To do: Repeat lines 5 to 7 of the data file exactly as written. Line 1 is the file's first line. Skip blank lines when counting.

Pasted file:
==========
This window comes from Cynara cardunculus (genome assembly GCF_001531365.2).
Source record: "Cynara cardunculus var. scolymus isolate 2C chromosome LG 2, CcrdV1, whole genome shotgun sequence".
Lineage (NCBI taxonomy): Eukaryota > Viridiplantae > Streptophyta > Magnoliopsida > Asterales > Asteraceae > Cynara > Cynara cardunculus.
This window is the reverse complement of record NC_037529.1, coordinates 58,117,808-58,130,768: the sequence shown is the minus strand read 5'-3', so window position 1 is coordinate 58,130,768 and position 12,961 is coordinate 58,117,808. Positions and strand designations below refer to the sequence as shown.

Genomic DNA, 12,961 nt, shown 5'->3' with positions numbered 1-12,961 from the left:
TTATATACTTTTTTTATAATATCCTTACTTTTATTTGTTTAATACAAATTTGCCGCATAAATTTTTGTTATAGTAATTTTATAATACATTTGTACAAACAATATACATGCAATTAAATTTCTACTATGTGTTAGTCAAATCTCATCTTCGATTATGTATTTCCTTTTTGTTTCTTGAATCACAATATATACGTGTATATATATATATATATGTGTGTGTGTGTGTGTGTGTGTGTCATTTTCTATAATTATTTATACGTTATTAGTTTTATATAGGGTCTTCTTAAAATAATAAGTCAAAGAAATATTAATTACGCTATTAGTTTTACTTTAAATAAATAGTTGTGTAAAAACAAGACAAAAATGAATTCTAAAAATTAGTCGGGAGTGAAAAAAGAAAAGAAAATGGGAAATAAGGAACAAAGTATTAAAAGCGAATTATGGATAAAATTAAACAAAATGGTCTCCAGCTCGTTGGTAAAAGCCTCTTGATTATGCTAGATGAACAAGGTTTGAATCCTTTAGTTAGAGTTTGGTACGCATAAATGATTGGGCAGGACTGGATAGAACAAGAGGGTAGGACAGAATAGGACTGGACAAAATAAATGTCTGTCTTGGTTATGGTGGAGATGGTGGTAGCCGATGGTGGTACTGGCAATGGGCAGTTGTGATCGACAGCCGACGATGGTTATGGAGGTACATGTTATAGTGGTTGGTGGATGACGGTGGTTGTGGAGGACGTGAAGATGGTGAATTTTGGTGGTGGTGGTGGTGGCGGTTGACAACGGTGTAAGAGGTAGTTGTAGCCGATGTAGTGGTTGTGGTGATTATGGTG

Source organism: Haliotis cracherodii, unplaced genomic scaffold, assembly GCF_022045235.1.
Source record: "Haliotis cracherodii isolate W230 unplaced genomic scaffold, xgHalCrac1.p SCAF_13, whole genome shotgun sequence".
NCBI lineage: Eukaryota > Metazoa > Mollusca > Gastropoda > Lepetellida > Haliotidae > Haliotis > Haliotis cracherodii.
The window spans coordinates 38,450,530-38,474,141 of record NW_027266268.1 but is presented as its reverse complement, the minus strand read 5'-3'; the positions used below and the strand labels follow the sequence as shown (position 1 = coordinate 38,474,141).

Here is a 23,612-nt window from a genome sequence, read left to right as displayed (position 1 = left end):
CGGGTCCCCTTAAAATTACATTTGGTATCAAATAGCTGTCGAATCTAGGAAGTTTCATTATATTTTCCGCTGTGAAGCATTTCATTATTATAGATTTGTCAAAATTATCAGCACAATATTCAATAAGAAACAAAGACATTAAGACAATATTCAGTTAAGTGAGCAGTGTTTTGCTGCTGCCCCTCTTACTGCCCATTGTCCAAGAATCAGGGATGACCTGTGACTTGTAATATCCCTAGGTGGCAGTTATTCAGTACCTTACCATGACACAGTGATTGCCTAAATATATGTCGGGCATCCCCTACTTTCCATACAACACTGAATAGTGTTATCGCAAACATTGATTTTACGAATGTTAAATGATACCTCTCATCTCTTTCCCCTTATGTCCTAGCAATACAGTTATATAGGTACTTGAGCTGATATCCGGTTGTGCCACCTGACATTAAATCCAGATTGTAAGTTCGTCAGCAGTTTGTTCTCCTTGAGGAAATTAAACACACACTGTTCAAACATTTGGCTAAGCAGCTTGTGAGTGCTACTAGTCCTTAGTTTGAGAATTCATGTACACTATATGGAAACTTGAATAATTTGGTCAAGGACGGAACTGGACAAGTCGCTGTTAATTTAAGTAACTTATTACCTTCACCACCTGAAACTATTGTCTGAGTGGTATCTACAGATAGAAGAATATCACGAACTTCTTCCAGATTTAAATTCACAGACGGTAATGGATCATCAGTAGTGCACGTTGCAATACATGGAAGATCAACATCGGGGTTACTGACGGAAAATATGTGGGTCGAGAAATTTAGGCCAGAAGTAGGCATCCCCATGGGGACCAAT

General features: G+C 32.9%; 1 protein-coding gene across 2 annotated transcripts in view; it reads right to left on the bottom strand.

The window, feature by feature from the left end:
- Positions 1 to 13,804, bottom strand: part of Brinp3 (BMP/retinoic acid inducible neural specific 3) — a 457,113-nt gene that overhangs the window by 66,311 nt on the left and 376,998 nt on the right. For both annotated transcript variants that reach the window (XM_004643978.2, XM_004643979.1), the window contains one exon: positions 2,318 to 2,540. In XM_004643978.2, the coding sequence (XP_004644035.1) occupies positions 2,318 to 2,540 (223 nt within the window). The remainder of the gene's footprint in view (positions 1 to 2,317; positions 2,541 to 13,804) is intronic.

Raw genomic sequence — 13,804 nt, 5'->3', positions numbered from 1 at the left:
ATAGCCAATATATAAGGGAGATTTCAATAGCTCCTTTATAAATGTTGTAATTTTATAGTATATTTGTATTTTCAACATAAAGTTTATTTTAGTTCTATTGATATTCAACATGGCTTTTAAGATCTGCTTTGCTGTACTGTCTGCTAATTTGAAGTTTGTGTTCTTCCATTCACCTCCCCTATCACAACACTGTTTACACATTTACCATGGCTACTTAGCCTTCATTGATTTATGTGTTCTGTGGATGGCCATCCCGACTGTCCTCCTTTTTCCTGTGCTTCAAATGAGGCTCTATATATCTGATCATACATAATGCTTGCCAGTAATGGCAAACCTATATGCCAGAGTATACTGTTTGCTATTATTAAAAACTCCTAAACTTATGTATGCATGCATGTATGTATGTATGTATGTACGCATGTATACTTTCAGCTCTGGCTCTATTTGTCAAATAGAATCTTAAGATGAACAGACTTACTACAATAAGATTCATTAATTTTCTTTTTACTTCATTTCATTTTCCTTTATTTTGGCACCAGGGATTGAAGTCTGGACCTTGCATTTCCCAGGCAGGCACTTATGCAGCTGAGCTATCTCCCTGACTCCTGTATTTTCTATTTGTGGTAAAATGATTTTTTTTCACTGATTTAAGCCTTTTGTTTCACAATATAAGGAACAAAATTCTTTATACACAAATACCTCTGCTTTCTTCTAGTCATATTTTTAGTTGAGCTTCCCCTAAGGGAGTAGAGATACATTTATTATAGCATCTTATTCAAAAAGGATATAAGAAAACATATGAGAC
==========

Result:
Genomic DNA, 12,961 nt, shown 5'->3' with positions numbered 1-12,961 from the left:
TTATATACTTTTTTTATAATATCCTTACTTTTATTTGTTTAATACAAATTTGCCGCATAAATTTTTGTTATAGTAATTTTATAATACATTTGTACAAACAATATACATGCAATTAAATTTCTACTATGTGTTAGTCAAATCTCATCTTCGATTATGTATTTCCTTTTTGTTTCTTGAATCACAATATATACGTGTATATATATATATATATGTGTGTGTGTGTGTGTGTGTGTGTCATTTTCTATAATTATTTATACGTTATTAGTTTTATATAGGGTCTTCTTAAAATAATAAGTCAAAGAAATATTAATTACGCTATTAGTTTTACTTTAAATAAATAGTTGTGTAAAAACAAGACAAAAATGAATTCTAAAAATTAGTCGGGAGTGAAAAAAGAAAAGAAAATGGGAAATAAGGAACAAAGTATTAAAAGCGAATTATGGATAAAATTAAACAAAATGGTCTCCAGCTCGTTGGTAAAAGCCTCTTGATTATGCTAGATGAACAAGGTTTGAATCCTTTAGTTAGAGTTTGGTACGCATAAATGATTGGGCAGGACTGGATAGAACAAGAGGGTAGGACAGAATAGGACTGGACAAAATAAATGTCTGTCTTGGTTATGGTGGAGATGGTGGTAGCCGATGGTGGTACTGGCAATGGGCAGTTGTGATCGACAGCCGACGATGGTTATGGAGGTACATGTTATAGTGGTTGGTGGATGACGGTGGTTGTGGAGGACGTGAAGATGGTGAATTTTGGTGGTGGTGGTGGTGGCGGTTGACAACGGTGTAAGAGGTAGTTGTAGCCGATGTAGTGGTTGTGGTGATTATGGTG

Source organism: Haliotis cracherodii, unplaced genomic scaffold, assembly GCF_022045235.1.